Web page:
Several Ethical issues may arise from medicine prescription error. The nursing ethical principle of autonomy and right to self-determination accords the patients a right to make their own treatment choices according to their views, beliefs and perceived benefits (Niemann et al. 2015). Therefore, the nurse is obligated to keep patients updated on the medical progress of the treatment process which includes involves errors. They also have to help patients, make informed decisions in deciding on mitigation measures.

Additionally, the principle of beneficence and no maleficence imposes to the nurses the duty to do what is best for patients and avoid causing harm to the patient respectively. Although prescription error can be harmful to the patient in terms of loss of life and quality of life primarily due to associated long-term disabilities, the prescribing nurses should minimize damage by informing patients and management of the error so that they can decide on the most appropriate remedy earliest possible.

Prescription errors are a reflection of problematic and unethical organizational culture as well as negligent nursing which violates the QSEN ethical nursing competences of such as safety driven culture. Consequently, Nurses and organizations can be sued for medical negligence which often leads to cancelation of practice license. The lawsuits have negative impacts on organizations as well in terms of heavy financial fines, lousy reputation, and revocation of practice license. Moreover, Nurses and healthcare organizations have an ethical obligation to admit mistakes. They are required to maintain honesty and truth-telling in communication with patients and their families to establish trust. The negative impacts of non-disclosure to patients can negatively impact on the family in terms of financial burden and emotional as well as erosion of trust. Patients family entrust nurses with the health; thus when an error occurs, they expect a disclosure and a promise of measures to prevent future recurrence of the failure.

Strategies to Guide Decision Making

When a medication error occurs, the nurses reporting approach should be based on the depth of information provided by the approach about the mistake, and the ability of the method to providing information that informs a sophisticated investigation of the specific errors to understand the nature and magnitude of the problem.  As an advanced practice nurse, I would verbally report to the collaborating physician as it saves time thus enabling the application of countermeasures as early as possible. It also portrays my willingness as a nurse to communicate and recognize errors, which is a crucial aspect of nursing. Secondly, I would also consider a written report and attaching it to the patient’s story as it provides detailed information to facilitate an investigation that would help prevent future recurrence. It also enables other subsequent shift nurses to know about the medical history of the specific patient.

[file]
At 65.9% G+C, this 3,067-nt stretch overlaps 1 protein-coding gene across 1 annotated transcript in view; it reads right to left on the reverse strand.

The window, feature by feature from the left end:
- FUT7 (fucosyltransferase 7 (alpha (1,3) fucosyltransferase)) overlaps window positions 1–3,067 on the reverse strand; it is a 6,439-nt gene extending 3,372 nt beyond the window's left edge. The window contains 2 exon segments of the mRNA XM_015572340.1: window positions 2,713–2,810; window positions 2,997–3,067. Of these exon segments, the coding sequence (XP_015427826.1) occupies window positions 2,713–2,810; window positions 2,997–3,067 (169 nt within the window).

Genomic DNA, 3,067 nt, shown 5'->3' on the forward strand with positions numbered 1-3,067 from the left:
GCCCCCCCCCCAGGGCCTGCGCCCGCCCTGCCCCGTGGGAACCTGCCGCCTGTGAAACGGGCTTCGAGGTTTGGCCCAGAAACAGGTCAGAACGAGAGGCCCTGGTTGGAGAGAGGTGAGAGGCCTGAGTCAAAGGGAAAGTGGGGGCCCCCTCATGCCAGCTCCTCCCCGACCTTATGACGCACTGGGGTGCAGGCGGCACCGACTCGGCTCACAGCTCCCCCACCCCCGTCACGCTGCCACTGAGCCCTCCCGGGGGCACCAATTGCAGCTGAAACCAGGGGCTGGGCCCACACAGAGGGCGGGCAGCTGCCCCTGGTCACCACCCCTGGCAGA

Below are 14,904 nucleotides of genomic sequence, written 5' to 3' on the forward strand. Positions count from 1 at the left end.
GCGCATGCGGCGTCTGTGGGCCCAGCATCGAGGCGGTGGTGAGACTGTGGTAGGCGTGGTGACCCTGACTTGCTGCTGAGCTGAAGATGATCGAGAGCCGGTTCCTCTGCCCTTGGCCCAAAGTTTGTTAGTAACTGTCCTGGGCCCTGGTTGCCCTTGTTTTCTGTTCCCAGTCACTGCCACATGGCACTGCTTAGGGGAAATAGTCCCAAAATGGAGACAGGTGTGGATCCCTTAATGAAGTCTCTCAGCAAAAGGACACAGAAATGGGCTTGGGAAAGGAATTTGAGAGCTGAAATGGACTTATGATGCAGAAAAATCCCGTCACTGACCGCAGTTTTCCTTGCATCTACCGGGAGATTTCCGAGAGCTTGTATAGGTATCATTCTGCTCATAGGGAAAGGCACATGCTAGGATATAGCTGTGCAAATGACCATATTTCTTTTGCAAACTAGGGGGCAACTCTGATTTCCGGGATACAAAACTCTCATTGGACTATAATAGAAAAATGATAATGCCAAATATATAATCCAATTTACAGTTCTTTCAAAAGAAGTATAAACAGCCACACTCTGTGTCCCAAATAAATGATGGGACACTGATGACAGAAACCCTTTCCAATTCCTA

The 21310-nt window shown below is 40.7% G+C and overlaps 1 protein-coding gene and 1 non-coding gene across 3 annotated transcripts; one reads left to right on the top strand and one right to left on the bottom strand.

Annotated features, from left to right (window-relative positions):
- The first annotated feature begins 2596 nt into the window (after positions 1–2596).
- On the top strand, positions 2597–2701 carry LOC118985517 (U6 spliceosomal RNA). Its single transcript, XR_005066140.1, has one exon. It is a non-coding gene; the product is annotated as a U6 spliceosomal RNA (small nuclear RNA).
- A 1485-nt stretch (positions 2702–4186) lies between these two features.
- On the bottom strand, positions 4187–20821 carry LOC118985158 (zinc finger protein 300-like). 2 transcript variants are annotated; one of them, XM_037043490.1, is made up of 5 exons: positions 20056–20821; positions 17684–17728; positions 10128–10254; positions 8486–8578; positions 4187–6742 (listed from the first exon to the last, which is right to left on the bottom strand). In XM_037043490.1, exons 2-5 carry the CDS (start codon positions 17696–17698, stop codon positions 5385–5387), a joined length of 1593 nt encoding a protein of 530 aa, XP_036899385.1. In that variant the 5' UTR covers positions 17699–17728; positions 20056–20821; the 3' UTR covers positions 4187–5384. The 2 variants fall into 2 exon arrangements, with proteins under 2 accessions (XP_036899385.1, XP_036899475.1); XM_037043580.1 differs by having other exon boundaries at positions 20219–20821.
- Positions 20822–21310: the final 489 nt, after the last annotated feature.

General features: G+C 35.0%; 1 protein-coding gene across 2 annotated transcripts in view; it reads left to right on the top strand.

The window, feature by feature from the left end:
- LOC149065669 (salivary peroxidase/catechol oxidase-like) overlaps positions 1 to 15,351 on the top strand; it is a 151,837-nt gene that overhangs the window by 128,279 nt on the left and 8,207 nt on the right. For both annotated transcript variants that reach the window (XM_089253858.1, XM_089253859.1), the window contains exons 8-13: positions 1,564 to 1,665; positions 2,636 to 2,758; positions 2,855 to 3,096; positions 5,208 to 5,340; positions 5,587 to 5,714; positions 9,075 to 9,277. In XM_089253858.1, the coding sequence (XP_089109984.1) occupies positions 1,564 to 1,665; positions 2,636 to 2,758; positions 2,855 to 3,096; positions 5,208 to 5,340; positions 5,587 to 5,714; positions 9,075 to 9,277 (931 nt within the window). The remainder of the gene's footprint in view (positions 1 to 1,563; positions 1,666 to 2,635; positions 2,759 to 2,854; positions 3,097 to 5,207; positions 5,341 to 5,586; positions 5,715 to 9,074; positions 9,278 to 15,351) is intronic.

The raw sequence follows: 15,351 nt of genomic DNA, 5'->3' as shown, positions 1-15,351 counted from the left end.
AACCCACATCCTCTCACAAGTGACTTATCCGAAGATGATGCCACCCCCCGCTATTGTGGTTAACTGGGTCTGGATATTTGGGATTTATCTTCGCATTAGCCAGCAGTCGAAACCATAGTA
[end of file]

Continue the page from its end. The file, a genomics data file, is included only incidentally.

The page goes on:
References

Niemann, D., Bertsche, A., Meyrath, D., Koepf, E. D., Traiser, C., Seebald, K., … & Bertsche, T.

(2015). A prospective three‐step intervention study to prevent medication errors in drug handling in paediatric care. Journal of clinical nursing, 24(1-2), 101-114.



What’s Coming Up in Module 2?

In the next module, you will examine the impact of changes in pharmacokinetic and pharmacodynamic processes on patient drug therapy for cardiovascular disorders and the types of drugs prescribed to patients with respiratory disorders.

Looking Ahead: Week 2 Assignment

In Week 2, your Instructor will assign you a case study related to Assignment 1 by Day 1 of the week. Please make sure to review the “Course Announcements” area of the course to verify your assigned case study. Please plan ahead to ensure you have time to review your case study and Learning Resources in order to complete your Assignment on time.

Module 2: Cardiovascular and Respiratory Systems

What’s Happening This Module?